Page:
One example was the move to pool resources between a newspaper and TV operations. The Orange County Newschannel-launched in 1990 by Freedom Newspaper and shut down by Adelphia in 2001-and Tribune's ChicagoLand TV, launched in 1993, were located in the same buildings as newspapers, notes Wiser.
"We really modeled the newsroom at NY1 after newspapers in that we were really focused on a lot of beat reporters and beats rather than having a whole team of general assignment reporters," as many stations did at the time, recalls Han. "And that is why we introduced the concept of the one-man band because it allowed us to cover so many beats."
That also dovetailed well with the hyper-local focus of these channels, which led to some early zoning efforts by cable news channels and operators.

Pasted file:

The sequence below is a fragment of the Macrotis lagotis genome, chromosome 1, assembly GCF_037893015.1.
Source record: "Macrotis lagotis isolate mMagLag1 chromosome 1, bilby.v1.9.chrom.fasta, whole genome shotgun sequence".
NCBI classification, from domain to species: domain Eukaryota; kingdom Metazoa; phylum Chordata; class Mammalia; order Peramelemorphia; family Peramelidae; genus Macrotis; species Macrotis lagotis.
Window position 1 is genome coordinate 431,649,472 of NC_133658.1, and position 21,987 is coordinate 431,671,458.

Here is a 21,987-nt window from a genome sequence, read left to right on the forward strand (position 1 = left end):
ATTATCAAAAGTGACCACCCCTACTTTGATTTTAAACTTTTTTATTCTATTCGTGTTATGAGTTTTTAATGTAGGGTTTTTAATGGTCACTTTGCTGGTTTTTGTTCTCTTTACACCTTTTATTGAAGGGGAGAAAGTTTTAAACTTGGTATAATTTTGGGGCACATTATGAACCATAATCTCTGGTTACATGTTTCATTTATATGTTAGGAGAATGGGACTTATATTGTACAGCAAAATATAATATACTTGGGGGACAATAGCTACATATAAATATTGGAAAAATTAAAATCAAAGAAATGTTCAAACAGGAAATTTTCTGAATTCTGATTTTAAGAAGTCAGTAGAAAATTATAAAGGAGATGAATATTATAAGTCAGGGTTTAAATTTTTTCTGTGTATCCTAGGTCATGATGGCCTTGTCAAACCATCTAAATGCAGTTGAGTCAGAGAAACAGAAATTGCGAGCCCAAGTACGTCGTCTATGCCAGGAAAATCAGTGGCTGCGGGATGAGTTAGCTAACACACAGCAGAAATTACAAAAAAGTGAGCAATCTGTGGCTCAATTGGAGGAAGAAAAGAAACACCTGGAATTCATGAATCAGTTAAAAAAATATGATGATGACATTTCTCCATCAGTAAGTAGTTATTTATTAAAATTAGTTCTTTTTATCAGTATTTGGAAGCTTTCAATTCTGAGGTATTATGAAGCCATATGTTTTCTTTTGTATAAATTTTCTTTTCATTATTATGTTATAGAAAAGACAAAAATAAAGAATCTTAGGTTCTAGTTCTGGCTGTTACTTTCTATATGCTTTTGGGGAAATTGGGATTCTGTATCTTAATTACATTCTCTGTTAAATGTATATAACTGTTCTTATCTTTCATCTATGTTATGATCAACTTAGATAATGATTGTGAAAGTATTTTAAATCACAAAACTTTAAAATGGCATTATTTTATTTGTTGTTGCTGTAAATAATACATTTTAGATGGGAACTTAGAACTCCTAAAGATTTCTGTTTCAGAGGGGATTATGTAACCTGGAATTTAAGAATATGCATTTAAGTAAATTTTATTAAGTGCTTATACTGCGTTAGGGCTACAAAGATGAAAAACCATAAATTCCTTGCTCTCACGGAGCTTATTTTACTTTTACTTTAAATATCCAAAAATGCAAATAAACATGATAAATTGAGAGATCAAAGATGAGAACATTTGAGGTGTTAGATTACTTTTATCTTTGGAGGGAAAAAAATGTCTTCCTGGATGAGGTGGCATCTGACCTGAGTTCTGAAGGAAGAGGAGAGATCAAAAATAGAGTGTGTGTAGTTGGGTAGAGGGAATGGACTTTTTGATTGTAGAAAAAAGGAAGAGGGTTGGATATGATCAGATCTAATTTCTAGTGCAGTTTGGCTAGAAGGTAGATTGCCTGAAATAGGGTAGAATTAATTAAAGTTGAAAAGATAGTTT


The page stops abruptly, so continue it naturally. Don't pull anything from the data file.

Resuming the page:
Patrick Dolan, president of News 12 Networks and news director for News 12 Long Island stresses that they have always used top-of-the-line broadcast equipment and even purchased a satellite truck for their launch in 1986 so they could match the quality of broadcast affiliates.
"It is not like we're skimping to compete against all these gargantuan competitors," he notes. "We put considerable resources into this and that was a conscious decision."
But the real innovation, which led to a number of technical advances, was their hyper-local focus on communities that were not being adequately covered by the New York City broadcast stations.
"If you live in the suburbs, the most important news for you probably happens with the 15 to 20 minute drive on your way home," he says. "It is the counties, the towns, the schools, the water district, what is happening on the beaches that people want to hear about. We are the source of this news and information. So the really important innovation is the format and approach."